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Bartlett School of Architecture, UCL

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Operation of the Subface ‘Behind Creation’

Operation of the Subface ‘Behind Creation’


‘Behind Creation’ is a set of iterations that operates on the subface, ‘Damage behind Creation’, we as designers set to discover and develop our project upon. Frieder Nake defines subface as a space that is the opposite of surface, where things are non-evident. Taking the screen as an example, ‘the display buffer is the subface’ (Nake, 2008).

Designer Wei-Lin came from a classical music background, Jaehyeong came from a spatial and graphic design background, and Miltos came from an architecture and engineering background. We were interested in the different creation process from our very different backgrounds, where we discovered that physical and non-physical damage plays a crucial role behind creations. The relationship between damage and creation defines a very fine balance that individually without the other, one cannot fully display its beauty.


Behind Creation discovers the subface, ‘Damage behind Creation’, through various prototypes. We began our concept with a chart of an artist’s creation process from input to output and developed our prototypes based on this structure.

Initially, we discussed different creation processes, such as a sculptor creating a sculpture and a luthier building an instrument. What fascinates us about sculpting and instrument-building is the debris, wood dust, and tested-strings that come alongside the process. The creation is not as substantial without all these different forms of damage that come with it.

During our prototyping, we tested different damaging forces to further our understanding of the relationship between damage and creation. We also re-purposed electronics, objects, and wastes that resonate with our subface, where these damaged objects are being used as a creation material.

Our project Bitmap Choir operates on the subface by reflecting upon the inevitable damage during COVID-19. Social damage leads us to build a creative way of communication.

Development Timeline

‘Behind Creation’ Prototype 1.0

Prototype 1.0 – Structure Plan View

Prototype 1.0 – Isometric Detail

‘Behind Creation’ Prototype 2.0

Prototype 2.0 – Structure Plan View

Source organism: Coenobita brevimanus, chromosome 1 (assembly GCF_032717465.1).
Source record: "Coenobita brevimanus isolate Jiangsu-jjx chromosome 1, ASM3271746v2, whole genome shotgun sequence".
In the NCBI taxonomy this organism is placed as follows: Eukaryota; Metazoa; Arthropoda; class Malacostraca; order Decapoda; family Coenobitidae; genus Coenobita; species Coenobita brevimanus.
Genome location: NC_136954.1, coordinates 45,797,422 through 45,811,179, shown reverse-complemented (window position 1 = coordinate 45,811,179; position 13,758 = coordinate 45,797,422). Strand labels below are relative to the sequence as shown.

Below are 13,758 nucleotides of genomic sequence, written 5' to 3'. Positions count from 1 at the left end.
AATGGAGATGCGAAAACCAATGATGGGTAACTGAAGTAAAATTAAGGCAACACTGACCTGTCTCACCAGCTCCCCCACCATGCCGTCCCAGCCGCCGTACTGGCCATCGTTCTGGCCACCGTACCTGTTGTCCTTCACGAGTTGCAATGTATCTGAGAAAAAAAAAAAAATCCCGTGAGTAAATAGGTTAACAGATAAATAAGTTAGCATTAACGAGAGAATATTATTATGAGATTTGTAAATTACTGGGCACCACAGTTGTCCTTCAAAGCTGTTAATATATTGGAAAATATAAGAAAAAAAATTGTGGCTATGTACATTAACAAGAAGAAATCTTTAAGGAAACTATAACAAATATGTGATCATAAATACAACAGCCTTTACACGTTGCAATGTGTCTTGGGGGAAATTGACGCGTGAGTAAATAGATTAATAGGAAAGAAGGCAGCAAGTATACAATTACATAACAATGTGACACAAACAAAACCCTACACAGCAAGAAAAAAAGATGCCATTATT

Prototype 2.0 – Isometric Detail

‘Behind Creation’ Prototype 3.0

Prototype 3.0 is an improvement and extension of the previous iterations. It’s a pixelated plaster wall that visualizes coastal erosion data. Coastal erosion contains a set of different natural forces acting as artists sculpting coastal lines into mesmerizing sculptures.

We kept the concept of re-purposing objects by using relay’s on and off motion as a damaging tool and a sound creating module. The percussive sound created from plaster-hitting motion gives an immersive environment for the observers. We also re-purpose workshop waste, such as wood dust and lathe scraps as mixtures for plaster molding.

3.0 is set to visualize coastal erosion data by demonstrating it with pixelated plaster as a map for a specific physical location. The pixelated design of 3.0 also reflects upon the digital era, where pixels are the representation of our virtual world.

In this prototype, one of the focuses is on compiling the process of damage to the creation in a non-linear way. Prototype 2.0 was designed in a linear structure, where it showcases the steps from input to output. We wanted 3.0 to be an installation that performs the same experience without seeing the process step by step.

We also aim to create dramatic moments by using large quantities of small damaging modules. This plaster-hitting motion builds up dramatic tension until it breaks that reveals the mechanism behind. This breaking moment demonstrates our understanding of the balance between damage and creation. Without the damaging process, creation is nonexistence.